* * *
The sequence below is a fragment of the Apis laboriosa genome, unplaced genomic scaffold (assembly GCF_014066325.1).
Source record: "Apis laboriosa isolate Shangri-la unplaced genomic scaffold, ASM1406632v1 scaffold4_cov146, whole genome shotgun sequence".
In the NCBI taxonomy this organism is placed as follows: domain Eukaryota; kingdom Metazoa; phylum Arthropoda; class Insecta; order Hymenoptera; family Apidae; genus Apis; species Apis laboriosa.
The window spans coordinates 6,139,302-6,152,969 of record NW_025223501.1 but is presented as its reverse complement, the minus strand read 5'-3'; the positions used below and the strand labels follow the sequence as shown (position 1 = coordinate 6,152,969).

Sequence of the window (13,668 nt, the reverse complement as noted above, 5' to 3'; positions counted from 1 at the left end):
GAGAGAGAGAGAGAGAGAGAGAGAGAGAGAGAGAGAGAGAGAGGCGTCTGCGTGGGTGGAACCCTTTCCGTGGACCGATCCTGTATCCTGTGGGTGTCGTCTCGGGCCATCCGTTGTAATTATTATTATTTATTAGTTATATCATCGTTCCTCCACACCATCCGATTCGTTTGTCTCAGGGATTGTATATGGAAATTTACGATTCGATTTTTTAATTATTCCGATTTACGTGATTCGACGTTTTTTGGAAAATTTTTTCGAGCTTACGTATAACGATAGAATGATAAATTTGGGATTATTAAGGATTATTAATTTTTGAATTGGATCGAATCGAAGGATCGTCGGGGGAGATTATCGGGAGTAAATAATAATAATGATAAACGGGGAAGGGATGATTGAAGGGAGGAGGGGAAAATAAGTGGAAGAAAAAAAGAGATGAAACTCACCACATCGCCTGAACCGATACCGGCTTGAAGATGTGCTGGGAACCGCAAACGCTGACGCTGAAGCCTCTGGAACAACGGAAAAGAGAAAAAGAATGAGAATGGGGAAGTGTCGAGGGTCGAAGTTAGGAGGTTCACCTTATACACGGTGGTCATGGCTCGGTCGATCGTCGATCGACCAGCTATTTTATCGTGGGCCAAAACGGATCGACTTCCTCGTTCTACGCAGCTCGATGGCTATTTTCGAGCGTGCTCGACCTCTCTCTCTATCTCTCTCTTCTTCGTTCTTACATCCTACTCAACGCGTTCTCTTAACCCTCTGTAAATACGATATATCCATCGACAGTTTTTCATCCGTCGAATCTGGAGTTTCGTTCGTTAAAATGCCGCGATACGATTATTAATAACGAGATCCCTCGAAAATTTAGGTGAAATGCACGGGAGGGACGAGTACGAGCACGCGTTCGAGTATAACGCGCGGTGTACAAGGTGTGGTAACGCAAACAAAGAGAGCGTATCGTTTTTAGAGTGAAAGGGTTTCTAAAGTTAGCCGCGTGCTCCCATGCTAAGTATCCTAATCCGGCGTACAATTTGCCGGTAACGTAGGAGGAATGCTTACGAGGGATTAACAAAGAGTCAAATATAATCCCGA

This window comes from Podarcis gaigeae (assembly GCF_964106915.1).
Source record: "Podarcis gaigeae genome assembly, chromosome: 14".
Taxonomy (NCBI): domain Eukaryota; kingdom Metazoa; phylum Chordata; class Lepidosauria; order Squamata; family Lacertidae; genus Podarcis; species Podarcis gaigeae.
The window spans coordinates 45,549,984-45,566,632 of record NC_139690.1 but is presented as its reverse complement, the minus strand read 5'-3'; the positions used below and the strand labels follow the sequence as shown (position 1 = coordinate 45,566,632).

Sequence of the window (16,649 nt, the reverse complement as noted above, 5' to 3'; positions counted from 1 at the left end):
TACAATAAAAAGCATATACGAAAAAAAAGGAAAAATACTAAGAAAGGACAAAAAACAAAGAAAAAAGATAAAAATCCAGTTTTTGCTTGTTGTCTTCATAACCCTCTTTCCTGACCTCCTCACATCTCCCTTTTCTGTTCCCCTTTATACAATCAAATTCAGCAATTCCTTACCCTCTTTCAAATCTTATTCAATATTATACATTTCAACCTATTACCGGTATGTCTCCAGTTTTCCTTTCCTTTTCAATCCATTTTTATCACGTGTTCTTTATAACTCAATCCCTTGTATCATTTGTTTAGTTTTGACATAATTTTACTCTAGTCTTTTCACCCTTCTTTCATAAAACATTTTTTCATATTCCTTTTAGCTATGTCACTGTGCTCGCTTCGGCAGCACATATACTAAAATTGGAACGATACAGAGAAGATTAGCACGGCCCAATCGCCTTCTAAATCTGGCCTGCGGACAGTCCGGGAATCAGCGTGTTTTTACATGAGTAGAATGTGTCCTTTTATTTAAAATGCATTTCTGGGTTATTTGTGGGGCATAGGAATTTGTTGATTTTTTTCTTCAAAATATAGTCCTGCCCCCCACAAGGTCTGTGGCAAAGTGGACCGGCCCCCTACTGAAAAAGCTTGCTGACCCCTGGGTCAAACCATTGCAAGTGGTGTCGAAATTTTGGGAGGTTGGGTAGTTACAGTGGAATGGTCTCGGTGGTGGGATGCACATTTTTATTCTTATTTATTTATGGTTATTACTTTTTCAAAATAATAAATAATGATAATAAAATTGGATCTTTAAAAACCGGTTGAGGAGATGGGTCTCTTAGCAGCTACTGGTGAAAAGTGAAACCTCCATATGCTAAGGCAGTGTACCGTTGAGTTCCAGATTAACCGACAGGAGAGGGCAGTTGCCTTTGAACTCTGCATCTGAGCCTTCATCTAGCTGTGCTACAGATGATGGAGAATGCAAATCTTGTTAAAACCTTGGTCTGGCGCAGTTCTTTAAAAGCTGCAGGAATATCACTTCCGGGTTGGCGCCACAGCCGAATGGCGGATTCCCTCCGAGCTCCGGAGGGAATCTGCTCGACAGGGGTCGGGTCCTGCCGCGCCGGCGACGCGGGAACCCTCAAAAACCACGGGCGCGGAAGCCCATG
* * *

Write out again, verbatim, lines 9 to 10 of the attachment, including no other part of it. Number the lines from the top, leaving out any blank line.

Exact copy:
Taxonomy (NCBI): domain Eukaryota; kingdom Metazoa; phylum Chordata; class Lepidosauria; order Squamata; family Lacertidae; genus Podarcis; species Podarcis gaigeae.
The window spans coordinates 45,549,984-45,566,632 of record NC_139690.1 but is presented as its reverse complement, the minus strand read 5'-3'; the positions used below and the strand labels follow the sequence as shown (position 1 = coordinate 45,566,632).